The Himalayan Cat lifespan stretches anywhere between 9 to 15 years. That shows their natural health, but it does not tell the whole story. The following conditions are important to track as your kitty ages.

Polycystic Kidney Disease (PKD)

Common in most felines, polycystic kidney disease causes multiple cysts to grow on a cat’s kidney. When that occurs, the sacks fill with fluid over time. Eventually, the kidney can no longer function properly and shuts down.

Early detection is critical when it comes to this condition. There is no cure, but a quick diagnosis can give your cat a better life. While there are no clear signs for PKD, it is best to get your Himmie taken in for a screening while they’re young.

Respiratory Issues

Himalayans have flattened faces. That gives them their distinct appearance, but it also makes them vulnerable to a slew of respiratory issues.

Always monitor the way your cat breathes and take note if they suck in air in an uncomfortable way. Also be aware of how easily they swallow food. Cats with severe respiratory issues, even ones below the surface, may also not be able to run for long periods of time.

If you notice any such problems with your Himmie, it is best to take them in for a check-up.

Ringworm

Himalayans’ long, beautiful coats are not the easiest to groom. Even if you are diligent with brushings, the breed is quite susceptible to ringworm.

Despite its name, the condition is a fungus that grows in red, scaly spots all over the skin. Always check your pet for such markings. If you see any, take them in for immediate treatment to catch the infection before it becomes too serious.

Himalayan cat - 3

4. Children & Other Pets

As noted above, Himalayan cats are a loving breed. They not only enjoy adults, but are also quite patient with kids. So much so, that they don’t mind joining children in a game of fetch or chase.

The other reason the breed is great with kids is because they love to cuddle. The cats do not mind lounging with children while they watch TV or read on the couch.

Just note that, while a bit of extra squeezing is ok, Himmies can become aggressive if roughhoused too much. Always teach your child proper boundaries when handling animals.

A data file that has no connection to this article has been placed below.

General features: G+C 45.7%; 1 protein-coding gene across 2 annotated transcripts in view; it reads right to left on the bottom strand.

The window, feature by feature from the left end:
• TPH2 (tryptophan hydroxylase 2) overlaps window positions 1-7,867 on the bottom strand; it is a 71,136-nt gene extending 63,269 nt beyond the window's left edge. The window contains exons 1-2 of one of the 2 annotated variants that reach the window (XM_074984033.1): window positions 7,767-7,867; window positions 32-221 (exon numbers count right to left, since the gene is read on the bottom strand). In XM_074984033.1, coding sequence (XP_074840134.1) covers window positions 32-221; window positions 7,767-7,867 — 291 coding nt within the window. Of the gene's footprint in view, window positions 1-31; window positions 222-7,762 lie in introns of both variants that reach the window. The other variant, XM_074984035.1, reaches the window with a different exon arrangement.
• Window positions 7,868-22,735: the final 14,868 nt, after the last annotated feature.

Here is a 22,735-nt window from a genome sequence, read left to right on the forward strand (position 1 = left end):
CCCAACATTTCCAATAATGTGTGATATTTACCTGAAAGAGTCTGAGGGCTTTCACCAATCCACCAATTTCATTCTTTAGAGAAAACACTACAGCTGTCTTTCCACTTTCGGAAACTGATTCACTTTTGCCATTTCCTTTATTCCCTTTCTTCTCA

Himmies, despite their independent streak, can do well with dogs or other cats if introduced to them while young. If you plan to have another pet alongside your Himalayan, it is best to raise the two together.

5. The History of the Himalayan Cat

Himalayan Cats are sometimes known as the Himalayan Persian, and sometimes they are known as the Himalayan Siamese Cat. That is because the breed is a mix of both.

Himmies first came about during the 1950’s when breeders sought to create a Persian/Siamese hybrid. Using blueprints first set up in the 1930’s, the group used selective breeding techniques to create the modern Himalayan Cat we know today.

That breeding led to a wide variety of cats, including the Seal Point Himalayan, Blue Himalayan Cat, White Himalayan Cat, and Black Himalayan Cat. Those distinct looks helped the felines gain popularity throughout the United States and beyond.

The Cat Fanciers Association eventually labeled the Himalayan as a distinct breed in 1957. However, they changed the classification to a type of Persian cat in 1984.

6. The Regular Expenses of Owning a Himalayan Cat

You will typically find Himmies for between $500 and $1300. However, Himalayan cats for adoption typically go for a bit less and ones from specialized breeders go for a bit more.

7. Himalayan Cat Rescue Groups

Himmies are not an incredibly popular breed, but there are still quite a few that do not have proper homes. Many organizations help such Himmies get to loving owners.

Leave a Comment

shares